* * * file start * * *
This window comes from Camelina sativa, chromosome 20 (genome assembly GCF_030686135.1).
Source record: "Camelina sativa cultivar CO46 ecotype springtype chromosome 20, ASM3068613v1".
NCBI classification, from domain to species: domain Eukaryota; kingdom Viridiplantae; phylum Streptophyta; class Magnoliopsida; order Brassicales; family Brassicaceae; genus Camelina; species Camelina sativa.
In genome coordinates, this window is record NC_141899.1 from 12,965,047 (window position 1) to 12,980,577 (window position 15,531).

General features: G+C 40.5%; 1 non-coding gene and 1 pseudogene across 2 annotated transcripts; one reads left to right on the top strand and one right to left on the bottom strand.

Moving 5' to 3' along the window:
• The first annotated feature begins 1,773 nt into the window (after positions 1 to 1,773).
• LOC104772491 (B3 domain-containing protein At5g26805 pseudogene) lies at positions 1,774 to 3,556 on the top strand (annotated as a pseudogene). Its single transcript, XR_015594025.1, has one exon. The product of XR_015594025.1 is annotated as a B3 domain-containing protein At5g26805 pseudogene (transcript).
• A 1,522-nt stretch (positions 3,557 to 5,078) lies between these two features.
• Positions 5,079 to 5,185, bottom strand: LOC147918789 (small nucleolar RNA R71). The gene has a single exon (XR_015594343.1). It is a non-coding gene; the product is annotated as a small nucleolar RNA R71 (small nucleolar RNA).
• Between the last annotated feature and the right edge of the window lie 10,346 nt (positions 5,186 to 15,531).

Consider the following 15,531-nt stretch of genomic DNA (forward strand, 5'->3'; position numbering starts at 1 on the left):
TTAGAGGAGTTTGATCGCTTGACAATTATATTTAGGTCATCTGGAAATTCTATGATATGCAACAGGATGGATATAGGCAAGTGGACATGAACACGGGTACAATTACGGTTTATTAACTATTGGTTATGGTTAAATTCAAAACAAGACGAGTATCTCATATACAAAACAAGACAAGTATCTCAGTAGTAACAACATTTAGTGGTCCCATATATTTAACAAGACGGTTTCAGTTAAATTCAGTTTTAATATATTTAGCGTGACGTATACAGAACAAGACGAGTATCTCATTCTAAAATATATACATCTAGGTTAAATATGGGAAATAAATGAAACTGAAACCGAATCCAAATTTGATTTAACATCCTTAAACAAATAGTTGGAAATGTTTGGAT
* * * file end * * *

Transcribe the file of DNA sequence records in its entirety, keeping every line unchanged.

This window comes from Camelina sativa, chromosome 20 (genome assembly GCF_030686135.1).
Source record: "Camelina sativa cultivar CO46 ecotype springtype chromosome 20, ASM3068613v1".
NCBI classification, from domain to species: domain Eukaryota; kingdom Viridiplantae; phylum Streptophyta; class Magnoliopsida; order Brassicales; family Brassicaceae; genus Camelina; species Camelina sativa.
In genome coordinates, this window is record NC_141899.1 from 12,965,047 (window position 1) to 12,980,577 (window position 15,531).

General features: G+C 40.5%; 1 non-coding gene and 1 pseudogene across 2 annotated transcripts; one reads left to right on the top strand and one right to left on the bottom strand.

Moving 5' to 3' along the window:
• The first annotated feature begins 1,773 nt into the window (after positions 1 to 1,773).
• LOC104772491 (B3 domain-containing protein At5g26805 pseudogene) lies at positions 1,774 to 3,556 on the top strand (annotated as a pseudogene). Its single transcript, XR_015594025.1, has one exon. The product of XR_015594025.1 is annotated as a B3 domain-containing protein At5g26805 pseudogene (transcript).
• A 1,522-nt stretch (positions 3,557 to 5,078) lies between these two features.
• Positions 5,079 to 5,185, bottom strand: LOC147918789 (small nucleolar RNA R71). The gene has a single exon (XR_015594343.1). It is a non-coding gene; the product is annotated as a small nucleolar RNA R71 (small nucleolar RNA).
• Between the last annotated feature and the right edge of the window lie 10,346 nt (positions 5,186 to 15,531).

Consider the following 15,531-nt stretch of genomic DNA (forward strand, 5'->3'; position numbering starts at 1 on the left):
TTAGAGGAGTTTGATCGCTTGACAATTATATTTAGGTCATCTGGAAATTCTATGATATGCAACAGGATGGATATAGGCAAGTGGACATGAACACGGGTACAATTACGGTTTATTAACTATTGGTTATGGTTAAATTCAAAACAAGACGAGTATCTCATATACAAAACAAGACAAGTATCTCAGTAGTAACAACATTTAGTGGTCCCATATATTTAACAAGACGGTTTCAGTTAAATTCAGTTTTAATATATTTAGCGTGACGTATACAGAACAAGACGAGTATCTCATTCTAAAATATATACATCTAGGTTAAATATGGGAAATAAATGAAACTGAAACCGAATCCAAATTTGATTTAACATCCTTAAACAAATAGTTGGAAATGTTTGGAT